Naturally, you can expect hackers to try to screw everything up.
Two reports this week shed light on the extent to which cyberattacks are piggybacking on the event.
- security researcher 16,000 fraudulent domains identified It will use FIFA World Cup 2022 branding, cyber firm Group-IB said in a report Tuesday.
- Cybercriminals are turning to many scamsfrom selling fake tickets to fake crypto tokens tied to the World Cup, cybersecurity firm CloudSEK said in a report Tuesday.
“The hype and popularity of the FIFA World Cup has attracted audiences around the world. They are trying to make quick money,” said the CloudSEK report. “Cybercriminals are motivated by financial gain, ideology, or geopolitical affiliation.”
These two studies only capture some of the cybersecurity concerns related to the World Cup. Some of the concerns are specific to this year’s host, Qatar, Growing Concerns from U.S. Officials in Recent Years about its surveillance activities.European security regulator I was recently warned not to download the Qatar World Cup appsaid it posed a significant privacy risk.
The Group-IB and CloudSEK investigations follow other warnings from the cybersecurity industry.
- Recorded Future warned earlier this month that “the 2022 FIFA World Cup is likely to be viewed as a target-rich environment for cyber espionage and surveillance of foreign dignitaries and business persons.”the company said I didn’t expect a devastating attack However, for events from foreign-backed hackers.
- Also this month, Digital Shadow Alert to Similar Frauds Conducted by Group-IB and CloudSEK. Kaspersky, on the other hand, Alert to fake match streaming servicesamong other threats.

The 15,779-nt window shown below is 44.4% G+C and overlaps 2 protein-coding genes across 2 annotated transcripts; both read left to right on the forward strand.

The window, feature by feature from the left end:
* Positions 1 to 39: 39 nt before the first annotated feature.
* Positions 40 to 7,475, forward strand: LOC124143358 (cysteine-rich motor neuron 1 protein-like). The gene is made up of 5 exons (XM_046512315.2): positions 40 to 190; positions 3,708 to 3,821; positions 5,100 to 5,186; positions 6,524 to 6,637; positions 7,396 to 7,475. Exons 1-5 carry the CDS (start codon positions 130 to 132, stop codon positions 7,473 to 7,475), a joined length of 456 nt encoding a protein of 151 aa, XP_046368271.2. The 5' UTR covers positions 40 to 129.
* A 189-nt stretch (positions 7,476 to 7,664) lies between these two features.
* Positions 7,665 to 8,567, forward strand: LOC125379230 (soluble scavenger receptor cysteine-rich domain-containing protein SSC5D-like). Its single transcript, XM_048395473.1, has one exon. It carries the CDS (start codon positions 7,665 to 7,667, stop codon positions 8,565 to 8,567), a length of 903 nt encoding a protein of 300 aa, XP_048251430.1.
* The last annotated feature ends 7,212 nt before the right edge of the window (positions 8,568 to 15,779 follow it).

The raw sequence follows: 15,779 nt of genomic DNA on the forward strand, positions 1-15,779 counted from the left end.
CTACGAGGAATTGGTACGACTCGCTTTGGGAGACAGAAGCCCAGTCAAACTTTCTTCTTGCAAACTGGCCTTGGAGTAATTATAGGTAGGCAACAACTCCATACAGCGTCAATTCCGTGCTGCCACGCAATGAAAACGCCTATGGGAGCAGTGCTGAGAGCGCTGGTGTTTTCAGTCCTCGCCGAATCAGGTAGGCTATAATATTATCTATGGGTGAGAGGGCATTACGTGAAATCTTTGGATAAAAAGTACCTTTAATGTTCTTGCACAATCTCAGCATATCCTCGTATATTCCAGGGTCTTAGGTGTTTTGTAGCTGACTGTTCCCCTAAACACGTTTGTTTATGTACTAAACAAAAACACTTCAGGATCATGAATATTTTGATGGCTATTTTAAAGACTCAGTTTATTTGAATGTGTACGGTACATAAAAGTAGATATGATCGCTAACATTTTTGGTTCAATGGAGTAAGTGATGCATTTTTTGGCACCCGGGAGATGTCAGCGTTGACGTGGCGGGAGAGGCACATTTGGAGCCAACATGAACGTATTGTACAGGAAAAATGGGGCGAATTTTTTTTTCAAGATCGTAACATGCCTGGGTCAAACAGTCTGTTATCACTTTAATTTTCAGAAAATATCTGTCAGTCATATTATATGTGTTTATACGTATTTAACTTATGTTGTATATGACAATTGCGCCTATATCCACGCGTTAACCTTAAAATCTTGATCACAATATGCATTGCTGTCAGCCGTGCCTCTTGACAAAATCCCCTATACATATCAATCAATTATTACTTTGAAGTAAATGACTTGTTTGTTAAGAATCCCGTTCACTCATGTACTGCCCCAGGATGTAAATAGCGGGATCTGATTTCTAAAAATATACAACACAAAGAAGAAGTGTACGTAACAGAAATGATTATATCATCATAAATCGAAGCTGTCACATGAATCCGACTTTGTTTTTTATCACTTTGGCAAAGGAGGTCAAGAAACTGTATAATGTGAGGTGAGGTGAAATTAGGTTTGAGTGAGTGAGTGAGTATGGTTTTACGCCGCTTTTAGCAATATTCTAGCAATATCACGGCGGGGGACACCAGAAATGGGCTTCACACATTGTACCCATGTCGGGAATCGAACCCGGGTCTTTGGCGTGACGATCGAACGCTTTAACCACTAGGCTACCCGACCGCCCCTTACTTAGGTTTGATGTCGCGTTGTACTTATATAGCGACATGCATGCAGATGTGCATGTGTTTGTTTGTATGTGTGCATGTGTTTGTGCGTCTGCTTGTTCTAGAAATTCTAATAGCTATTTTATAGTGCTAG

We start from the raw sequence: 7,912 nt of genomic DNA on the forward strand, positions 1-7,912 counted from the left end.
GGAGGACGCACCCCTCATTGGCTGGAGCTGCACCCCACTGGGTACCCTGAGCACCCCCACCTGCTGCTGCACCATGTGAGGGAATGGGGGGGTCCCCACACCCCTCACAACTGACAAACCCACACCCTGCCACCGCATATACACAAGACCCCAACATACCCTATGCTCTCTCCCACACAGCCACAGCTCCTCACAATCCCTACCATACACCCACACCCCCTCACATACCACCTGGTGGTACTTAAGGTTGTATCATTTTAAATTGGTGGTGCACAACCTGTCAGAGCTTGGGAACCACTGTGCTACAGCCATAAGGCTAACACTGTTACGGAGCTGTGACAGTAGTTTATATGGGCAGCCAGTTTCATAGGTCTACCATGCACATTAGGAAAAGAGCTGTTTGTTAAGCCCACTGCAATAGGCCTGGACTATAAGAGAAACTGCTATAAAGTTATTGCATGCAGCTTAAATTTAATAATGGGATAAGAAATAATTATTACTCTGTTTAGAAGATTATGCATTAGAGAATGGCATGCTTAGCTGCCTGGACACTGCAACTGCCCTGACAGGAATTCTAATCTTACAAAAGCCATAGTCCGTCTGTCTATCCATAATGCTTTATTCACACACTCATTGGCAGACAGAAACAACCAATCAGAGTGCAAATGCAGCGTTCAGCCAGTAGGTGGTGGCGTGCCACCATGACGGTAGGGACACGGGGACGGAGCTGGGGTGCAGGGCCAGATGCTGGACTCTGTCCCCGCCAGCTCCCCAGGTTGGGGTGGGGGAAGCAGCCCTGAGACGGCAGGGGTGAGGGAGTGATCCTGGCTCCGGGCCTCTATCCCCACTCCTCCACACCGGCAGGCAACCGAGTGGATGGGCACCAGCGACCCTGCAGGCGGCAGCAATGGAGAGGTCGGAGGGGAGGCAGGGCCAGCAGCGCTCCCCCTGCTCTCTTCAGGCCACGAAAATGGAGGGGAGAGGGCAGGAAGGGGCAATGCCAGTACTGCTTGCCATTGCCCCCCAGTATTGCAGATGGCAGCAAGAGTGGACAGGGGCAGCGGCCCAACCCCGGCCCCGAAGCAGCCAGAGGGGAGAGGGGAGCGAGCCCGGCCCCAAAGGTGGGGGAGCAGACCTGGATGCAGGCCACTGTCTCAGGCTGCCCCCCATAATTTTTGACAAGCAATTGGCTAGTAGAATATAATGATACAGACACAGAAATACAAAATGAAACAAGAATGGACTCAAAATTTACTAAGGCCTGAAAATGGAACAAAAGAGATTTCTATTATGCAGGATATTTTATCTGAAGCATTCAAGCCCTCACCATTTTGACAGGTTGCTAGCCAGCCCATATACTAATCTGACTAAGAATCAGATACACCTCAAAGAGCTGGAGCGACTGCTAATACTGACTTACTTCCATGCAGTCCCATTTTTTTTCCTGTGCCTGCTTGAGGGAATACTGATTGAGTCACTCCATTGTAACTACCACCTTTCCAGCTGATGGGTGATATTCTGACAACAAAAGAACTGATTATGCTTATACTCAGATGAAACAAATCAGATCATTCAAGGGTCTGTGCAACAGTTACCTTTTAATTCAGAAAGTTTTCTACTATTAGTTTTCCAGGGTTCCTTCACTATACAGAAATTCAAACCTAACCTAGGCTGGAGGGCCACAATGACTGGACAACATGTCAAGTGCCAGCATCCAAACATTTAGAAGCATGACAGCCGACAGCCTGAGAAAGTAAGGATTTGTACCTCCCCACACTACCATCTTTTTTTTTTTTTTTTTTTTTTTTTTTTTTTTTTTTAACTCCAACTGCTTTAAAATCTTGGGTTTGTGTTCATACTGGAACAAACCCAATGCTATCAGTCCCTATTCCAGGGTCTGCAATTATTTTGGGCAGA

- Volume of Malicious Emails in Arab Countries 100% increase in October, according to Trellix observations. “It is common practice for attackers to use important/popular events as part of their social engineering tactics to specifically target relevant organizations. [the] Events and more likely victims[s] for the attack Daksh Kapoor When sparsh jayne I wrote for the company.
Approximately 3.6 billion people watched the 2018 World Cup. FIFA saidThat’s more than half of the world’s population over the age of four.
Group-IB aggregated other figures. In addition to 16,000 fraudulent domains, the company also identified nearly 40 fake apps on the Google Play store, over 90 accounts potentially compromised with the Qatari fan ID app Hayya, and dozens of fake social media accounts, It says it found mobile apps and ads.
One example: Scammers set up a fake merchandise website that purportedly sells national team t-shirts and promotes it with 130 ads on social media marketplaces. When the visitor enters his bank card details, the scammers steal the victim’s money and even card information.
CloudSEK also had math. According to the company, the FIFA World Cup 2018 was hit by 25 million cyberattacks every day.
Financially motivated hackers sell fake Haya cards required to enter stadiums on match days, or offer fake “World Cup Tokens” and “World Cup Coins” to be advertised as limited-edition cryptocurrency I am doing
- The latter idea seems to take advantage of Crypto.com being the official event sponsor.Similarly, Binance partnered with football stars Cristiano Ronaldo To promote soccer-themed non-fungible tokens.
Hacktivists are also active this yearthe company said.
According to CloudSEK, “The World Cup has caught the attention of hacktivist groups who are using social media to rally their followers and allies to boycott the Qatar 2022 FIFA World Cup”. messages were also posted on cybercrime forums asking for help from other threat actors.”
Some hacktivists have focused on distributed denial-of-service attacks that flood websites with fake traffic, according to the company’s report. but can frustrate people trying to visit your website. Hacktivists say they are concerned about human rights abuses in Qatar.